This was toward the beginning of August, where afterward my functionality was already in decline but it continued and seemed to increase its rate of downward spin. Particularly in October, where I seemed to fall off the earth.

The pain doctor changed one of my long acting pain meds to see if we might get a better hold on the leg and face pain. I had an extreme reaction to it. On day 3 the “skin crawling” I had felt at first turned up to a 10. I’d wake up at 3 am to my legs and arms squirming, kicking, flexing— feeling like a kinked hose with full blast water trying to flow through it, impossible to keep still. My muscles would be flexed without my telling them to. My fists would be clenched and my toes curled under my feet, then pointed, back and forth on repeat. Moving felt “good” in a weird way, only because remaining still felt impossible. But I was so exhausted anyway, all this muscular strain helped nothing and only worsened.

On day 4 came an episode that we can’t really explain. I was at the vet with Monty when I was already feeling rough but pretty suddenly felt I like would faint and as though my insides were melting. Luckily it’s across the street from our house, so I cut appointment short, trying in spurts and sputters to explain what dysautonomia was to the vet techs as I sat on a bench before the 60 second ride home. Have you ever heard of POTS? “Like frying pans?” I came straight home, laid down on the couch, drank peppermint water for the intense nausea and iced my aching head. Suddenly I needed to vomit. I wrapped myself around my moms toilet where the bathroom spun but I could only spit. I prayed to puke because the nausea was so immediate, making my face hot and the saliva in my mouth swirl, collect at my lips and pour out like a faucet, but nothing.

I laid on the floor of her bathroom, stuttering and having major issues speaking. My muscles kept clenching, all of them, would become rigid, and my teeth chattered. If I diverted my attention away from breathing it became hard to breath normally. It felt similar to the symptoms of SVT but I was not in active SVT, or I’d taken an atenolol just in case I was, and it would’ve worked by the time I lying on the tile. Something else was happening. I had to focus on just taking normal, deep breaths, trying to stay calm. I was twitching and my muscles were doing whatever they wanted. When I finally stood, unstable on my feet, my parents each held an arm and tried to guide me to the bed—but every time I moved I felt insane vertigo and urgent nausea. Even looking too quickly with my eyes to the left or right caused a flash of the same symptoms unless I lay still on the cold tile floor. I laid around the toilet again and tried to be as still as possible, ignoring whatever my body was doing on its own. My parents brought in a pillow and blanket and Monty laid next to the bathtub.

My body took turns twitching and shaking and going rigid, and I stuttered horribly when my mom asked me questions. The lights were too bright, so I laid there just as the last of the sun was setting. I knew she was conflicted—do we take her to the ER? But we’ve both had enough experience there—no one has heard of my disease. They would look at my prescription list and long, convoluted history and none of it would add up to anything, understandably. (We hardly mention ME/CFS in med school text books, and the printed “treatments” are so outdated, some still state “hysteria” as a cause. If anything, going to a bright, loud, crowded ER would make it worse. She used to be a nurse and was monitoring my vitals the whole time anyway. I told her “Please, no hospital.” But I think she knew I was in better hands at home anyway. I felt awful. Not just physically, but that it had come to this. That my mom had to see me like that. That the place you’re supposed to go for medical help is not a place we can go. All of it felt so backwards, so wrong. And it was just beginning,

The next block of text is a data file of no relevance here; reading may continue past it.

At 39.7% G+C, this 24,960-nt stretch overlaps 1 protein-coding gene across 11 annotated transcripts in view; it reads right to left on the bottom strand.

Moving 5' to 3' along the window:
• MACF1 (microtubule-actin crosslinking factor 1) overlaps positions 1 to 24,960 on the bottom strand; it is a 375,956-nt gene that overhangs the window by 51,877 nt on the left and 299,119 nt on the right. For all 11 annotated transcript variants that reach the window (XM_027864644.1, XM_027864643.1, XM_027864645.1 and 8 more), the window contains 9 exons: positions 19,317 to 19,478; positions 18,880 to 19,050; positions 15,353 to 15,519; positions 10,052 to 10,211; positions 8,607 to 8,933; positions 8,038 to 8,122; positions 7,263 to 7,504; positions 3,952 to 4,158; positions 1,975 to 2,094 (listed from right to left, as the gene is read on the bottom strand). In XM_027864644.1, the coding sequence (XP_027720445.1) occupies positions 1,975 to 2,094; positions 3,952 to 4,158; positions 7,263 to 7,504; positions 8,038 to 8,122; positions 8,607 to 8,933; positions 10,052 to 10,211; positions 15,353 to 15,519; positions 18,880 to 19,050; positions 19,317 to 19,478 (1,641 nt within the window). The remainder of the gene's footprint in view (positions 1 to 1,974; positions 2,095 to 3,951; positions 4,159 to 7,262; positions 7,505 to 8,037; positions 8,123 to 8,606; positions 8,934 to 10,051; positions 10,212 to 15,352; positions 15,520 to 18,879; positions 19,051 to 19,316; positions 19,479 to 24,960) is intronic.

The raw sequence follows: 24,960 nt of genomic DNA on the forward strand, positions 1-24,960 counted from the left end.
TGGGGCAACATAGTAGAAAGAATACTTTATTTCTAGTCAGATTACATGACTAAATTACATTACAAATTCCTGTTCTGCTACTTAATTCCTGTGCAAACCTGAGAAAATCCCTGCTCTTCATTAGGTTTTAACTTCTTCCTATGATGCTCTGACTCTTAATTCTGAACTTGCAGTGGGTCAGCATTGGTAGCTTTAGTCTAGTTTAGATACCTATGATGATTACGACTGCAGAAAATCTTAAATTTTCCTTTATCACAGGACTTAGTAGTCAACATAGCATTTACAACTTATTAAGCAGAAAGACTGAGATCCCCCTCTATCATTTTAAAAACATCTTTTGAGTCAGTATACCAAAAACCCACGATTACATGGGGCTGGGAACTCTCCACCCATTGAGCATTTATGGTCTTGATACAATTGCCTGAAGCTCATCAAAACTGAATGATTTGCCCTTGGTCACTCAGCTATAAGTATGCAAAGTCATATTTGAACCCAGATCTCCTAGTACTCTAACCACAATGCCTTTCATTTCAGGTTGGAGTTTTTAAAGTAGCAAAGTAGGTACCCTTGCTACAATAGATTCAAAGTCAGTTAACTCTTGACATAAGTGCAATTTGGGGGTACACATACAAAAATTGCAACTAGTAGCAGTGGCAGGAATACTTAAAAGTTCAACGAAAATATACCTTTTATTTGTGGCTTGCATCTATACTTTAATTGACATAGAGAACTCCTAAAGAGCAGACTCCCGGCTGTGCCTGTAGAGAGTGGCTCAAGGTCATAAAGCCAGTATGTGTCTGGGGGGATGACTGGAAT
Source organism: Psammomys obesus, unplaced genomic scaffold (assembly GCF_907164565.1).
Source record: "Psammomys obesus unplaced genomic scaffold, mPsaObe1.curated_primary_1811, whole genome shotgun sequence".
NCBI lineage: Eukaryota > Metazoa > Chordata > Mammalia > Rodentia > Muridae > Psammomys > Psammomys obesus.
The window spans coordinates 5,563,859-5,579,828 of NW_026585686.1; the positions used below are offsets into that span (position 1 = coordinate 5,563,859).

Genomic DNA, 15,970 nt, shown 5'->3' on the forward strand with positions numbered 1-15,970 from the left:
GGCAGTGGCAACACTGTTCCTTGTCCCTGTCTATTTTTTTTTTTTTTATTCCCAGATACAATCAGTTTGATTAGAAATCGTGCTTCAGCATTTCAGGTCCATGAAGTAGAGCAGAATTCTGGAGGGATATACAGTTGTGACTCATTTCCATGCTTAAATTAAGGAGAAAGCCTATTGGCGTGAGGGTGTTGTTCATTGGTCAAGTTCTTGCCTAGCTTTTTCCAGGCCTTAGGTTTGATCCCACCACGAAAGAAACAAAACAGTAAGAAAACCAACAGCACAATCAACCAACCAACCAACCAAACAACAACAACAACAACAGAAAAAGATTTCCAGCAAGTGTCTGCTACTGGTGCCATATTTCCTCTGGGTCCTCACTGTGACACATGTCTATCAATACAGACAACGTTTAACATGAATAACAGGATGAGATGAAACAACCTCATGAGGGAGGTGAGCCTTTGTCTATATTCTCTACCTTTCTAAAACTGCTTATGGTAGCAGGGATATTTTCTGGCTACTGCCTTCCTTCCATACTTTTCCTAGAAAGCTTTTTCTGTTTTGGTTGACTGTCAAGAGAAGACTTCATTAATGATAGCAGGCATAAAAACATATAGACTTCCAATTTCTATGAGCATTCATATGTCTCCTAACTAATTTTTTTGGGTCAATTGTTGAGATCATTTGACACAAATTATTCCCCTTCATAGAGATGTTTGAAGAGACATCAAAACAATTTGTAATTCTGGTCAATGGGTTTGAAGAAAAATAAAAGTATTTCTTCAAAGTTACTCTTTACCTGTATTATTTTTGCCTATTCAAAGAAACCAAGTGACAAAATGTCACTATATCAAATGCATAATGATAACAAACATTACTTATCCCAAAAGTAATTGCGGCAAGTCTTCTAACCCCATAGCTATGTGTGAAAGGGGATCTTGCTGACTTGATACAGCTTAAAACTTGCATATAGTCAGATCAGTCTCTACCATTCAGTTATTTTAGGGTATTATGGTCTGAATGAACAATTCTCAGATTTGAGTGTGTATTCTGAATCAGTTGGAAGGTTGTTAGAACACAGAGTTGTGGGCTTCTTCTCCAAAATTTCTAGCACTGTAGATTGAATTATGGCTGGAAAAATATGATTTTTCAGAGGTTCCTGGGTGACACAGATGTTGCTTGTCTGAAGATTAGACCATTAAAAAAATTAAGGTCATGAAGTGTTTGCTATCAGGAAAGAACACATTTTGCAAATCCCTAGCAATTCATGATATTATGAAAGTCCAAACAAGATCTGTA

It took four hours for the episode to finally dissipate and for me to turn back into normal Mary. Clearly I couldn’t stay on that med, which was incredibly disheartening, because it was the first one that provided relief for both the nerve pain in my legs that I’ve had for eight years, and the mysterious head/face pain that we’ve been trying to figure out for the last 5. No luck. But that med, that pile of gold in a bottle that finally eased the pain for both, was also a med violently rejected by my body, so I was forced to quit it. I cried and cried. I felt angry at my own body. Why wouldn’t it accept something that was finally helping it? It’s hard to hold out hope during times like that.

I was horribly crashed the day after the episode, but we had to go back to the doctor the next day and get my medicine sorted out. Another hour car ride, (thank you Mom and Marc) and we weren’t really told why I would have that kind of reaction—which seemed to fit the bill for serotonin syndrome, something I have had at least one episode of before. But they shrugged it off and agreed it was best to just return to my old regimen. The “good enough” regimen. There was only one huge problem that remained: